As contradictory as it may sound, I felt as though I knew what I was getting myself into coming to Nepal, yet had no idea what to expect. I was confident I had sufficiently prepared myself mentally and physically for my time here: to trek my way through the mountains, be living in relative isolation, and have limited access to resources. However, you never really know how prepared you are until you arrive. One thing I could not have predicted was how different each of the four teachers' experiences would be while in our villages. The four of us (Andrew, Zoe, Katie and myself) had met in Kathmandu, spent the week together for orientation then trekked together for four days to our villages. After a group hug in the garden of the Trekker's Inn Guesthouse in Ghandruk, we parted ways and settled into our villages. In Ghandruk, Katie has experienced an ever changing and revolving door of trekkers, guides, and porters every night and at times has even helped serve dal bhat. In Tolka, Andrew was welcomed like a brother by the staff at a lively guesthouse and but is further removed from the rest of us being on the other side of the valley. In Kliyu, Zoe has been adopted as "my daughter" to her host family at a quiet guesthouse, but has her fill of excitement during busy days at school. And here, in Kimche, my life is significantly different than all the rest, but in all the ways I could have hoped for.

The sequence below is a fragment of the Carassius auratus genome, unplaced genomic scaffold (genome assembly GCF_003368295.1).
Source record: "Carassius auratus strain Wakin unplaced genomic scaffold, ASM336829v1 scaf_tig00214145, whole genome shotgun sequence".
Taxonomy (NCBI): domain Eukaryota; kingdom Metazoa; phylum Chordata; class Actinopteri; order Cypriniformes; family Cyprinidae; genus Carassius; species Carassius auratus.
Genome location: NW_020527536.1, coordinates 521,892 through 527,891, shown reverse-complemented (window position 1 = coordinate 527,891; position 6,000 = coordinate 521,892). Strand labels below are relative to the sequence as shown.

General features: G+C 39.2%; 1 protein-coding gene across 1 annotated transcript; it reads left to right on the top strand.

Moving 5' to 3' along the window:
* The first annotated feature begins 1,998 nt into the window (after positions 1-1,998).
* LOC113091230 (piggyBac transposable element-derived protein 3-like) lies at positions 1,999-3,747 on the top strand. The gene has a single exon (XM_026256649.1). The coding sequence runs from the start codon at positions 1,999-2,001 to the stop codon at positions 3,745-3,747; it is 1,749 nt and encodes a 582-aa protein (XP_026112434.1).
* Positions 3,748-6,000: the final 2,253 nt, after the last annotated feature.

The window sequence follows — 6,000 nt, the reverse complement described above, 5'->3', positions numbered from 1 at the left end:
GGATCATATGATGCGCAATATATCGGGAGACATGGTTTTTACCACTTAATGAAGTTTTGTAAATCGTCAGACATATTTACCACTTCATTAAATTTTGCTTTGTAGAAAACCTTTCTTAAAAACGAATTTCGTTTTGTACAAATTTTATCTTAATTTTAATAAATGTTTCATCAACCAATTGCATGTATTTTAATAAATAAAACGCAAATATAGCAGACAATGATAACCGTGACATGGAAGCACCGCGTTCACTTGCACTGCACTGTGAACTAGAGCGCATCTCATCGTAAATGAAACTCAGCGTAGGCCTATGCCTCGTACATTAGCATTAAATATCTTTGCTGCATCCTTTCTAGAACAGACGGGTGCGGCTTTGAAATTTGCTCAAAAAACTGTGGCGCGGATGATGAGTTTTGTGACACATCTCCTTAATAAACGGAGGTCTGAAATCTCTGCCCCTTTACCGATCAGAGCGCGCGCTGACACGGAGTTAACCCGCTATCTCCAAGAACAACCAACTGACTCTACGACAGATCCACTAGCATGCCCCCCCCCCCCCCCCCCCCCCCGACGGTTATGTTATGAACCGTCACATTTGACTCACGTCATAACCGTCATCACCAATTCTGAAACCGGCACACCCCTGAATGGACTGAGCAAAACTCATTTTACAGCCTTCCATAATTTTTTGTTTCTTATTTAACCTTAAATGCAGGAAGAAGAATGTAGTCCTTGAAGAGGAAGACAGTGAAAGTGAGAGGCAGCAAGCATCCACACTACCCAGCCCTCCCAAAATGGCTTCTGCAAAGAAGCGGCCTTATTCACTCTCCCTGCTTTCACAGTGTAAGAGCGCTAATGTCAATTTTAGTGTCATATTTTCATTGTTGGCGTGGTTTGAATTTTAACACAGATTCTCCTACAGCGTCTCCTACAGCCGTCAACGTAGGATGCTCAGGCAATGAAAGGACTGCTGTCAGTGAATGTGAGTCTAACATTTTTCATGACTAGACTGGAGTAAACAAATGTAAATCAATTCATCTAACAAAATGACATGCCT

Kimche is a village that doesn't even show up on Google Maps. It has a population of about 300 people, spread out down the mountainside. I stay at the Kimche Guesthouse and Restaurant which is in the lower part of the village, below the jeep/bus road but along the main Ghandruk-Birentanthi path. My walk to school every morning is a trek in itself: 20 minutes up the mountain through farm yards, rice fields, up stone paths, along rock walls, and short cuts galore. The school's enrollment sits just above 50 students, Grades 1-8. After school, I generally walk down with students along the road, with a view of the Himalayas, as they hold my hands, sing, dance, and speak to me in either broken English or Nepali that I don't understand (yet). At night, I eat dal bhat with my host family in the kitchen then read, write, lesson plan, watch videos, spend time with the neighbours, play cards, etc. Anything to pass the time. When the sun goes down, Kimche goes quiet. However, it's the peaceful kind of quiet that sets your mind at ease.